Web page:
Sign In Forgot Password

Come Home to Barnert!

Anti-Racism Campaign Header

WHAT ARE WE REALLY SAYING?

Everyday Idioms and Their Lesser-Known Meanings

What is an Idiom?Hit the hay.  No one hears this expression and expects to see someone literally punching straw! 

People say idiomatic expressions all the time.  Idioms by definition have meanings based on a situational, cultural understanding that turns into a standard and relatively understood meaning.  But what about the original situations that created these sayings?  While many are simply charmingly benign, based on previous normal situations (mattresses were often stuffed with straw through the 19th century), others have far more questionable origins.

Does it matter where a saying comes from? What do we do when we hear it used in every day situations?  What can we say instead?  

Sometimes, what we say means a lot more than we think it does.  Join us as we take a closer look at everyday terms and phrases and dive into their meanings and origins.  You might be surprised.

Join us on Sunday, January 3, at 1 p.m. for a discussion on idioms, their lesser-known meanings, and why we shouldn't be using them.  Click here to register.

To learn about Barnert's Anti-Racism campaign, visit barnerttemple.org/antiracismcampaign


THE GRANDFATHER CLAUSE

Did you know that the Grandfather Clause was a post-Civil War legal maneuver to restrict newly-freed slaves from voting and impacting the electorate?

Most people think being "grandfathered" means you are simply following a previous version of a rule or are exempt from a new, more restrictive rule.

Actually... the origin of "the grandfather clause" was a reaction to the 15th Amendment.

Southern states wanted to find ways to limit formerly enslaved Black citizens from voting while not disenfranchising white voters.

Enter "the grandfather clause, which exempted men from new voting restrictions if their grandfathers had  been legally able to vote.  This ensured that most poor, illiterate white men would be able to vote while most former slaves would not.

Sometimes, what we say means a lot more than we think it does.  Check your Barnert emails, Barnert's social media accounts, and Barnert's website for additional idioms each week and the meanings behind these everyday expressions.


Eenie Meenie Miney Mo

EENIE, MEENIE, MINEY, MO

Most of us know this children’s song.  Even toddlers learn this rhyme early on.  When needing to pick who goes first, what book to read, which snack to eat, etc, a quick round of “eenie, meenie, miney, mo” often did the job.

Actually, what we have long seen as a ‘cute ‘ way to make random or unimportant decisions has deep roots in American slavery.  While contemporary iterations of the song include the words "catch a tiger” to help pick "it," the original version of the rhyme used the word “N*****” to identify who was being caught, either in reference to catching runaway slaves (“if he hollers, let him go”) or to selecting new ones to purchase (“my mother says to pick the very best one and you are I T it”).

What can we say instead?  With children, try making up a different rhyme, utilizing numbers, letters, or anything that interests them!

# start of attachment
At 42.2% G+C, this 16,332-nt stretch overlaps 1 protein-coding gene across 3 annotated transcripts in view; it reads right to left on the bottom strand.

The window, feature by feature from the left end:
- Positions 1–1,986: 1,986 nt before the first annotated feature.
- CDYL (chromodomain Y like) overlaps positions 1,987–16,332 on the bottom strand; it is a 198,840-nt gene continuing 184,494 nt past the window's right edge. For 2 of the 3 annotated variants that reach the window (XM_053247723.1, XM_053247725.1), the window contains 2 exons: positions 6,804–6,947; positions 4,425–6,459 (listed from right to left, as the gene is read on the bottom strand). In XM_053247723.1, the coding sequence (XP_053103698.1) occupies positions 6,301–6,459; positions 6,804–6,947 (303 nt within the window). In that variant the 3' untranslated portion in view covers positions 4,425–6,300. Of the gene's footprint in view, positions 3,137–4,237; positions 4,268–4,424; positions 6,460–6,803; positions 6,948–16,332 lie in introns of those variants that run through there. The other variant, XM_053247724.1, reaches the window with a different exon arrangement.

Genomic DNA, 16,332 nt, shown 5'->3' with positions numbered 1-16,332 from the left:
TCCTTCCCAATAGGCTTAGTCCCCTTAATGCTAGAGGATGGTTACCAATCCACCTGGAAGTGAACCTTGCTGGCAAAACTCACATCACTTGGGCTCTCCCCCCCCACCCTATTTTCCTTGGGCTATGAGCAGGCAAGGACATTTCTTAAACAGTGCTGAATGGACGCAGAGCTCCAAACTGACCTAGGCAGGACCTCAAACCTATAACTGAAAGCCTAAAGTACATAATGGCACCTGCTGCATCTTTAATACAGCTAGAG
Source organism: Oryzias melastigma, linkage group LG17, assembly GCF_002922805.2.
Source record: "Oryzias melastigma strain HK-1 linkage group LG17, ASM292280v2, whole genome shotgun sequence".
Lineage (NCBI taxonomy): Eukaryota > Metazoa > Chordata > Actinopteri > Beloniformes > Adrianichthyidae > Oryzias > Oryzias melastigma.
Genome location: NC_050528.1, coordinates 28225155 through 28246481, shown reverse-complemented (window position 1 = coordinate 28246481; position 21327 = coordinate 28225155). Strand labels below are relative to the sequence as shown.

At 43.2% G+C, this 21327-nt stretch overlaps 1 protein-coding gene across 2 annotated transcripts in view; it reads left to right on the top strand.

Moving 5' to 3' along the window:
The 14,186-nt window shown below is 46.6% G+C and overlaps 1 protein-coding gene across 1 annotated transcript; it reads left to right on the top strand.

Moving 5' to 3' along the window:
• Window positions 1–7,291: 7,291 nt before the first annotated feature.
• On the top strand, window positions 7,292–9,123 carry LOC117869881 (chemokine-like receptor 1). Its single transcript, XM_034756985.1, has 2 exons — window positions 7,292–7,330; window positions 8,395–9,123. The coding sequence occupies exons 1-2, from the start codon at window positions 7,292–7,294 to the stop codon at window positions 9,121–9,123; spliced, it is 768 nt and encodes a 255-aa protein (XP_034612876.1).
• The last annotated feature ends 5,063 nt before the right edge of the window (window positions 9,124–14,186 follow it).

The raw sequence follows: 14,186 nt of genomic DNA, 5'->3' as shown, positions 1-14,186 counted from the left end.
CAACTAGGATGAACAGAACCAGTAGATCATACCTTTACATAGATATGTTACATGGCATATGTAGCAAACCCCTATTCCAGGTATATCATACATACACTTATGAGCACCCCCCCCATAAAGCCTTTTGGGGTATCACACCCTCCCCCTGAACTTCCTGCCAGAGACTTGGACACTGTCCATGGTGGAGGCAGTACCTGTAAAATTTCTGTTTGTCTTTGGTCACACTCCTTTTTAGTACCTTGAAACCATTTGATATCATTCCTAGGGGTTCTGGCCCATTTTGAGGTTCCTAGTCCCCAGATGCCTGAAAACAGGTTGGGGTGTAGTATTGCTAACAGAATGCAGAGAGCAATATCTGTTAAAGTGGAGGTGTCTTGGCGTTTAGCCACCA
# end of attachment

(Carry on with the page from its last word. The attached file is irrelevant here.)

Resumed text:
Sometimes, what we say means a lot more than we think it does.  Check your Barnert emails, Barnert's social media accounts, and Barnert's website for additional idioms each week and the meanings behind these everyday expressions.


Cakewalk Piece of Cake Idiom

CAKEWALK/PIECE OF CAKE

When something is easy, we call it a “cakewalk” or a “piece of cake”. Sounds yummy!  But what makes it easy?  And walking on cake sounds messy at best.

A cakewalk was originally a dance contest activity on southern plantations.  On Sundays, slaves would dress in whatever served as their “best” and hold dance “contests” that were in actuality meant to mock the manners, behaviors, and dancing styles of the white southern elites. The slaves would promenade around and perform, often watched and judged by the very plantation owners they were covertly mocking.  “The Cakewalk” was actually an intricately choreographed dance, and the more proficient a dancer, the easier and smoother it appeared. The slave declared the winner by the white judges would be rewarded with cake.

Even after the Civil War and the end of slavery, Cakewalk events remained a part of African American culture, and were simultaneously incorporated into minstrel shows, often involving performers in blackface. What can we say instead? Consider “easy.”

Sometimes, what we say means a lot more than we think it does.  Check your Barnert emails, Barnert's social media accounts, and Barnert's website for additional idioms each week and the meanings behind these everyday expressions.


Master Bedroom Idiom

MASTER BEDROOM

Real estate language often refers to the largest bedroom in a home (and sometimes the attached bath) as “the master.” Large master suites, en-suites, master closets, etc. have all become very casual terms in remodels, home shows, real estate, and more.

While the history of the term appears to place its origin in the 1920s, the concept of a “master” in the American story is permanently linked to the centuries of slavery that continue to shape the cultural and racial landscape in the U.S. The connotation of a master, as a master of slaves, has made the word inherently a trigger word for many.

What can we say instead? Consider “primary bedroom.”

Sometimes, what we say means a lot more than we think it does.  Check your Barnert emails, Barnert's social media accounts, and Barnert's website for additional idioms each week and the meanings behind these everyday expressions.



Sat, January 16 2021 3 Sh'vat 5781